You Calling My Name is a revolutionary concept for ahgases, especially those that have stood their ground since the beginning. Unprecedented in sound as well as style, the approach shifts from enigmatic synth sounds paired with powerful vocals to soft, seductive utterances and "sorrowful" verses.
Clad in fitted leather suits - with some strategically positioned slits - the MV depicts a desire for one's name to be called, along with regret for having caused feelings of pain to a past lover. The foundation of the song stemmed from fanchants, an impactful element of live performances and, especially, concerts.
In the 90-minute-long showcase, the boys discussed the back stories behind B-side tracks, choreography trivia, and the members' individual efforts to sharpen themselves in preparation for the comeback. Leading up to the comeback, the already lanky maknae lost 3-4 kilograms, while our sunshiney otter summoned absolute willpower to drop 8 kilograms (the equivalent of 17-18 pounds!!), even exercising after hours amidst a global world tour. His efforts did not go unnoticed, for the 96-liner is rapidly rising on my list. Crash & Burn showcases his charisma and extensive vocal range, which is only further enhanced by smoky makeup and coloured lenses.
As for the title track, 니가 부르는 나의 이름 (You Calling My Name), there is not a single member engaged in the K-Pop scene who can deny the dynamic of my husbae. His newfound confidence enabled stylists to dress him in mesh and see-through apparel, moreover dismissing the all-too-frequent undershirt layers spotted in previous comebacks. My sanity, as well as the the minds of countless others, were thoroughly degenerated with the mere sight of him. New ahgases shall never comprehend the lengthy journey that was exposure beyond the neck and forearms.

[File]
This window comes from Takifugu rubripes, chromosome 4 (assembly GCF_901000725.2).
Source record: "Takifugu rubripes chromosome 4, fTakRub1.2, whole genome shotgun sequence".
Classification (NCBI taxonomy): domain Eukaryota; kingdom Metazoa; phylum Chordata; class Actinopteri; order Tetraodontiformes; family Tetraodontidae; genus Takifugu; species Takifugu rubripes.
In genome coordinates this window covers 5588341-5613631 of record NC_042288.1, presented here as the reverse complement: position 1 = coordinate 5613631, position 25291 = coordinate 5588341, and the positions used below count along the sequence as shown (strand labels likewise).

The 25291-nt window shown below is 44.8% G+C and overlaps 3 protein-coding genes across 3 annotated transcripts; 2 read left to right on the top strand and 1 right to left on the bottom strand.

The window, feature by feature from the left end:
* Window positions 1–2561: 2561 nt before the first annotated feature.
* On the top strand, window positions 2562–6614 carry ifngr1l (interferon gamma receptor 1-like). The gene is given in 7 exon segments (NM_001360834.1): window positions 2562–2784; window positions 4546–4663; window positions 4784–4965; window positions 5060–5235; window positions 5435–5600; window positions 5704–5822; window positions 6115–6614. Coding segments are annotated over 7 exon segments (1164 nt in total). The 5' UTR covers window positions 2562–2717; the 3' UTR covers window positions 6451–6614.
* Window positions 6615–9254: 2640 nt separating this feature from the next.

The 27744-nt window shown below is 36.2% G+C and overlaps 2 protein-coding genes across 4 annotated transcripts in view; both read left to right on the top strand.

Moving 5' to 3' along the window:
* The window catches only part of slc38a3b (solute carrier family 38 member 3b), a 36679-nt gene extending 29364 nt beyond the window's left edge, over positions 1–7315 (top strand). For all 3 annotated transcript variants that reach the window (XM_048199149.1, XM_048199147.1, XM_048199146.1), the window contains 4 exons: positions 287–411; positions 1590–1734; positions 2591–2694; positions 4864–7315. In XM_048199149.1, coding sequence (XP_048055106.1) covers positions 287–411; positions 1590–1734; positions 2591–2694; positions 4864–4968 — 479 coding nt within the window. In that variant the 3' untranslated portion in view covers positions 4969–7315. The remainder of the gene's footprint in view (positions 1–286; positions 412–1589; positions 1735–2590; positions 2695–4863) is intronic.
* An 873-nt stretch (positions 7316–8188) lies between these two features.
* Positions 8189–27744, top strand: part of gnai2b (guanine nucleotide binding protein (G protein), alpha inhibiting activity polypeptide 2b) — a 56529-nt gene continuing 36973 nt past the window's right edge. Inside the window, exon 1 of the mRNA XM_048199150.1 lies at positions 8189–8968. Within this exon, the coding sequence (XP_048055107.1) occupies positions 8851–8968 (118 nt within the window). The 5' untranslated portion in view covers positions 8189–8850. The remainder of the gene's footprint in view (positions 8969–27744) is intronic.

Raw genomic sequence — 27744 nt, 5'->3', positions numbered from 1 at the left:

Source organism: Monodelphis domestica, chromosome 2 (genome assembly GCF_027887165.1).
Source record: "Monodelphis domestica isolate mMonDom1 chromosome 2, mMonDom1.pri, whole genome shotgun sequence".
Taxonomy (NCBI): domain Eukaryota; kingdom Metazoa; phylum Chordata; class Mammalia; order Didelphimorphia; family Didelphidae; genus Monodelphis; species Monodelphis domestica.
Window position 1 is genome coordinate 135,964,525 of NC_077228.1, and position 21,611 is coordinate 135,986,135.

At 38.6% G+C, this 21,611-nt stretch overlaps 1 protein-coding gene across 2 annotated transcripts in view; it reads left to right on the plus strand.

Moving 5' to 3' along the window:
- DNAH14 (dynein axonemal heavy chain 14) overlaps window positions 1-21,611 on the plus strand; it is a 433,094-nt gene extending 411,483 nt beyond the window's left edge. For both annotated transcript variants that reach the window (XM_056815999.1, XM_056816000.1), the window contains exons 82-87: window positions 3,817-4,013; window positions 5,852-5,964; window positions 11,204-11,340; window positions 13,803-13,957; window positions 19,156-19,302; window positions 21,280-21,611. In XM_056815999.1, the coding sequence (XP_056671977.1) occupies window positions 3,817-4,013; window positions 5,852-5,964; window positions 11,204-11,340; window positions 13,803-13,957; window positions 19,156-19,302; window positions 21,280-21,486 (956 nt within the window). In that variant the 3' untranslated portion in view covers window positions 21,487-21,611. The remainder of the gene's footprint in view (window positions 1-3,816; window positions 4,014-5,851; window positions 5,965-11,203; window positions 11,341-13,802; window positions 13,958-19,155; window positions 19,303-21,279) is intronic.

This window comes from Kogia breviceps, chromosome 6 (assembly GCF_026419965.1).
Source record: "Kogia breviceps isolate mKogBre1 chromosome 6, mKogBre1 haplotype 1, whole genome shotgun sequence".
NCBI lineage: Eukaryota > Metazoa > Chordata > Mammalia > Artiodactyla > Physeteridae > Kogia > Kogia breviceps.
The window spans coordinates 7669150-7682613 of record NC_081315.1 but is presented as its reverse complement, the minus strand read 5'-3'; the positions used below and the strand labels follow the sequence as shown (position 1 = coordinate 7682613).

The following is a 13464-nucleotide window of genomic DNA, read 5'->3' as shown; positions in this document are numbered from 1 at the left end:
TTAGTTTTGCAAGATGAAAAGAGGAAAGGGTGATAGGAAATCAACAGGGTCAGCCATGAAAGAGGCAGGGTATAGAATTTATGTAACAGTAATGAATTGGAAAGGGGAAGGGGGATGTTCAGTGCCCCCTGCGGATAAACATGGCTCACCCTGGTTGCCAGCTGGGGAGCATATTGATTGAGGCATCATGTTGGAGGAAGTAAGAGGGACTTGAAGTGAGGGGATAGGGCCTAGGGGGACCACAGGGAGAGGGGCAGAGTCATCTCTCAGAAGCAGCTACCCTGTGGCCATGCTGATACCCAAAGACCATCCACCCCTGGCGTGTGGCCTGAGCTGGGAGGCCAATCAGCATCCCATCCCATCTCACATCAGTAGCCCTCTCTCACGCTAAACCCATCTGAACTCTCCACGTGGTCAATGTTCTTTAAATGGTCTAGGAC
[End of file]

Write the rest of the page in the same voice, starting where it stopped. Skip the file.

The physical album was - and still is - beautiful, of course. Photobook contents did not adhere to the customary age-based sequence, therefore resulting in anxious flips of the page; units graced different sections of the booklet, while (closeup) solo shots followed suit.
I've been debating reverting to numbered recaps for simplicity's sake.
That said, I won't deny that, now that winter has officially arrived, hibernation tendencies are in full effect. (This can also be interpreted as the sheer desire to snuggle beneath fuzzy covers, embracing its coziness in lieu executing acts of productivity.)
One of my biggest gripes from last winter was the blatant absence of blue skies. Dreary greyness, blurred lines of day and night, and slick, desaturated streets - these were uncommon sights to central and east Canada. I pray that the same fate does not fall upon on us this time around.
Following the announcement of oncoming slush, I embarked on a frigid walk along the waterfront.
Peculiar it was that, while the trees remained in full fall swing, the air spoke in a frost-laced tone. Mother Nature is clearly conflicted.
I also happened to catch IMPULSE's on its final week of operation. Sans illumination and sans seesaw partner, it was quite mundane of an experience.
The holiday season welcomes more than just precipitation, however. Chasing the sugar rush that was Halloween are the vast assortment of indulgent treats resulting from countless end-of-year gatherings.
Hershey's was quick to hop on the holiday bandwagon, introducing a bakery/café pop-up inside Scotia Plaza.
Along with timeless Kisses and decadent brownies in the display case, the limited-timed installation featured "mixed-to-order" cookies.